The Reviews Are In: 'Finding Dory' Just As Good, If Not Better Than The Orginal

Finding Dory doesn’t arrive in theaters until next weekend, but a slew of press and critics have already seen the movie as they participate in press junkets with the cast and crew. Today reviews started hitting the web, and for the most part, it seems the follow-up to Finding Nemo is a worthy successor to the original undersea adventure, though it treads much of the same water. For many, it seems to be just as good as the original, inspiring some tears to roll, but there are a few who weren’t as impressed.


Andrew Stanton and Angus MacLane, the co-directors of “Finding Dory,” have made a beautiful, rambunctious, and fully felt sequel — a movie totally worth its salt water. It’s a film that spills over with laughs (most of them good, a few of them shticky) and tears (all of them earned), supporting characters who are meant to slay us (and mostly do) with their irascible sharp tongues, and dizzyingly extended flights of physical comedy. The images never stop dazzling us with their awesome, tactile sheen ­— their oceanic incandescence…In a summer of tepid and disappointing sequels, audiences from around the world will be grateful to encounter a sequel to a film as beloved as “Finding Nemo” that more than lives up to the first movie’s casually magical charms.

Read the Entire Review by Variety's Owen Gleiberman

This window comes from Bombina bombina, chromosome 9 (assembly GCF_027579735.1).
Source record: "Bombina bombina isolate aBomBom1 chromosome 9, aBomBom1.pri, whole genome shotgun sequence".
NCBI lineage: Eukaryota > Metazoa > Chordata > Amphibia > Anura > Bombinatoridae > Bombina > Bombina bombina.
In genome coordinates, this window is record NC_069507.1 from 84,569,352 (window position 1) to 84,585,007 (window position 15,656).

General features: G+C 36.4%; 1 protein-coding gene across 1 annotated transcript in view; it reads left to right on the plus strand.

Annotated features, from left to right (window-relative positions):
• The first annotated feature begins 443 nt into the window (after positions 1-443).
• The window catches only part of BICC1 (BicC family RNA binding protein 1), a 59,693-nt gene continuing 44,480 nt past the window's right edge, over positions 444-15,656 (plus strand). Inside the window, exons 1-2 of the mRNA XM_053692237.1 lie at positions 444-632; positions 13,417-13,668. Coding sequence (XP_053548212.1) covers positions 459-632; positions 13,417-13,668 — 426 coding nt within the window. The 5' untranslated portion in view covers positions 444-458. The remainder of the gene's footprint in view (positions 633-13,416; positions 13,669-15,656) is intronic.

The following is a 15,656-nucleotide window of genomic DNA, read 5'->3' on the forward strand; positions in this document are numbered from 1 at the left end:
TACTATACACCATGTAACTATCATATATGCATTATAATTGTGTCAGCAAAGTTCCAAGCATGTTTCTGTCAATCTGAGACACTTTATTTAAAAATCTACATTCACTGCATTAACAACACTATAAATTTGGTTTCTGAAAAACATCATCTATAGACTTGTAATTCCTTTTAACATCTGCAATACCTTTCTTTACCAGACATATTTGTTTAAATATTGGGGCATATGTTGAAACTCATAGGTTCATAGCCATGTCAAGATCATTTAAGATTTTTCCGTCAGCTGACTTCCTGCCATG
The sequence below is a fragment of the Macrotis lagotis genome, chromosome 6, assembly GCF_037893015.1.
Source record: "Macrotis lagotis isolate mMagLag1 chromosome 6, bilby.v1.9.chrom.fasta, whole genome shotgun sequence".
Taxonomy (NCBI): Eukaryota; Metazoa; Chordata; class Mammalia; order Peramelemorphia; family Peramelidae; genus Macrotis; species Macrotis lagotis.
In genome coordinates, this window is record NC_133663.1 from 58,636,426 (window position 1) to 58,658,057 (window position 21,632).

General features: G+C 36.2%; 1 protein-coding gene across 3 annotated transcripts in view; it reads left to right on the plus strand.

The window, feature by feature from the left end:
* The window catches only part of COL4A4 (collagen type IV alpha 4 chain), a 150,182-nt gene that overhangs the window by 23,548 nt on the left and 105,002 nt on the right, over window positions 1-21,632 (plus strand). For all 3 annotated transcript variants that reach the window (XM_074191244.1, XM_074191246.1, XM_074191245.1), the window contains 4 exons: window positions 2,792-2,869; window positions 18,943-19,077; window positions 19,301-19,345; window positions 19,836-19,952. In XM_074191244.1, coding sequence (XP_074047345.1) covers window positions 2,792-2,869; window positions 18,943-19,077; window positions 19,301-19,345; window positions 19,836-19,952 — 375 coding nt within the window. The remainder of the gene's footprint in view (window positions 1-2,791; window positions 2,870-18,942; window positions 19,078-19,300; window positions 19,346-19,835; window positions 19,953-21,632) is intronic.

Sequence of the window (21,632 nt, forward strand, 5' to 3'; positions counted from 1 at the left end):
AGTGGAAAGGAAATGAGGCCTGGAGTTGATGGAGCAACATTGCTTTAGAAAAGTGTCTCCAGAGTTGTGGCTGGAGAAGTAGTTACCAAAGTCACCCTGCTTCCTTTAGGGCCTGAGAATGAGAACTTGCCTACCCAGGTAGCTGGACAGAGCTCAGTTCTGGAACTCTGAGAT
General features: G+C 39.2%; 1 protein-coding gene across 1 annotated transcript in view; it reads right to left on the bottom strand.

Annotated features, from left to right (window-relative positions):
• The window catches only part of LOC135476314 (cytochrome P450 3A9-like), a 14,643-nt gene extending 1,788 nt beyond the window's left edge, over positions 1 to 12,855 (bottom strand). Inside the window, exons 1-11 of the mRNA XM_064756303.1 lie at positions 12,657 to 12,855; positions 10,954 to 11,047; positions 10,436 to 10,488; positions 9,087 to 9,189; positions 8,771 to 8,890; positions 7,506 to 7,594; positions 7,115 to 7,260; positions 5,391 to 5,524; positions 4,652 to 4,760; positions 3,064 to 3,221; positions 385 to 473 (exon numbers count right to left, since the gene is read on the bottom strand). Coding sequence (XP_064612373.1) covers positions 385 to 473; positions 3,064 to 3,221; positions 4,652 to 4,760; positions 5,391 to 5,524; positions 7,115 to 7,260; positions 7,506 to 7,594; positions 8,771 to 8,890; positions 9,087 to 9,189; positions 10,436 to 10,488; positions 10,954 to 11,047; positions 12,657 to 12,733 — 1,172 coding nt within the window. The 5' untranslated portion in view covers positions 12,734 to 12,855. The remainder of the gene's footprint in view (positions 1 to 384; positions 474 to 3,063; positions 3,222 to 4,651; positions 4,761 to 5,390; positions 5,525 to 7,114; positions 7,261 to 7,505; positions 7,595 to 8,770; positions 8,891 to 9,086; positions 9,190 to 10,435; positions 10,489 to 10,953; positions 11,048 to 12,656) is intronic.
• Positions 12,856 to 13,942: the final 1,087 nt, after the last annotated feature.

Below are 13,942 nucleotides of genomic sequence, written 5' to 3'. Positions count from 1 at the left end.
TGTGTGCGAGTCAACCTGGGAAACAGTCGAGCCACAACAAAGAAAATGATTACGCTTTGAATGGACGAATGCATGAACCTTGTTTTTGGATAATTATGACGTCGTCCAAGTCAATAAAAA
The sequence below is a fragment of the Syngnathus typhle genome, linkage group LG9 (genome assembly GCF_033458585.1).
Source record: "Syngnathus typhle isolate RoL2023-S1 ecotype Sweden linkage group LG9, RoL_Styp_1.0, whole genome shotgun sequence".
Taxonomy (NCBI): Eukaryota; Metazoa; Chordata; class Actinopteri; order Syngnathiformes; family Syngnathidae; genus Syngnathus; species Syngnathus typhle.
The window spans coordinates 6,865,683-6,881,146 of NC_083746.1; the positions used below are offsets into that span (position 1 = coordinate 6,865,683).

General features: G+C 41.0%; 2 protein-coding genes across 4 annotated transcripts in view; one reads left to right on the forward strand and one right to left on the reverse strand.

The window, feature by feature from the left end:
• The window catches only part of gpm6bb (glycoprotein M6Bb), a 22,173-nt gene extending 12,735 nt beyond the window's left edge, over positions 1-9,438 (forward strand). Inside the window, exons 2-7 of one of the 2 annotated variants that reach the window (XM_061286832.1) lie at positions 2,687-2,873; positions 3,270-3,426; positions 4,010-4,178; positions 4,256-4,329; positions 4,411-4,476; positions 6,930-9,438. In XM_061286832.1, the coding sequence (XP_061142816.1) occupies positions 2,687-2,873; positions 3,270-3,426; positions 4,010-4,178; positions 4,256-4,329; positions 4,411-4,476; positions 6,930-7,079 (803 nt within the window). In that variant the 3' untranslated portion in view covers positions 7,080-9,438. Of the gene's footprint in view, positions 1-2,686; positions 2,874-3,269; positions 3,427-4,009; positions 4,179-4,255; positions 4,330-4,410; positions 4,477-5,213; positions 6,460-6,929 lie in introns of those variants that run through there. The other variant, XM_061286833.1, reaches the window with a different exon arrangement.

The Hollywood Reporter

Certainly there's enough goofy, boisterous comedy produced by all these energetic characters to keep kids amused. But central to the film's shortcomings is the fact that Dory's mental handicap makes her, at prolonged exposure, a one-note character. Her opening line is, “Hi, I'm Dory. I suffer from short-term memory loss,” and it's impossible to count, at one viewing, how many times she repeats that, or something very close to it, over the course of ninety minutes and change. In your spare time, you're left to assess the discrepancy between the inevitability (in a kids' film) of Dory finding her parents and the outrageous rational odds against a fish finding her fish parents halfway across the globe. In Finding Nemo, the long-shot chance of the little guy being reunited with his dad didn't seem ridiculous because Stanton juggled his ever-more extreme narrative dilemmas with brilliant skill. Plus, that film actually admitted the existence of tragedy at the beginning, something the new one never does.

Read the Entire Review by THR's Todd McCarthy

Entertainment Weekly

Of course, there’s never any real doubt that Dory will find her way back into the loving embrace of her parents’ fins. Or that there will be laughs and stifled sniffles along the way.  Still, one of the biggest and most pleasant surprises in a film with too few of them is just how resonant Dory will be for parents of kids with learning disabilities. To them, life can feel like a very lonely struggle where anxiety constantly reaches for you like a psychological undertow. If you squint hard enough, the film’s message to these parents is, You’re not alone. It takes an underwater village to raise a child (or a fish). Dory’s failing memory may be a handicap, but it’s also the key to her resilience. Is that an earth-shattering revelation? Maybe. Maybe not. Either way, it’s hard to argue with.

Read the Entire Review by EW's Chris Nashawat

Overall, this sounds like the best Pixar sequel outside of the Toy Story franchise, one that may help make up for the less impressive sequels that have followed their other original films. At the very least, Finding Dory seems to be just as good as the first, even if it feels a little too familiar at times. As expected, Pixar knows how to pull on your heartstrings, and they took a character that seemed like she could only be tolerated in small doses and made us love her even more.

We’ll find out soon enough when Finding Dory hits theaters on June 17.

Source: DSNY Digest

Banner Photo Credit: Disney•Pixar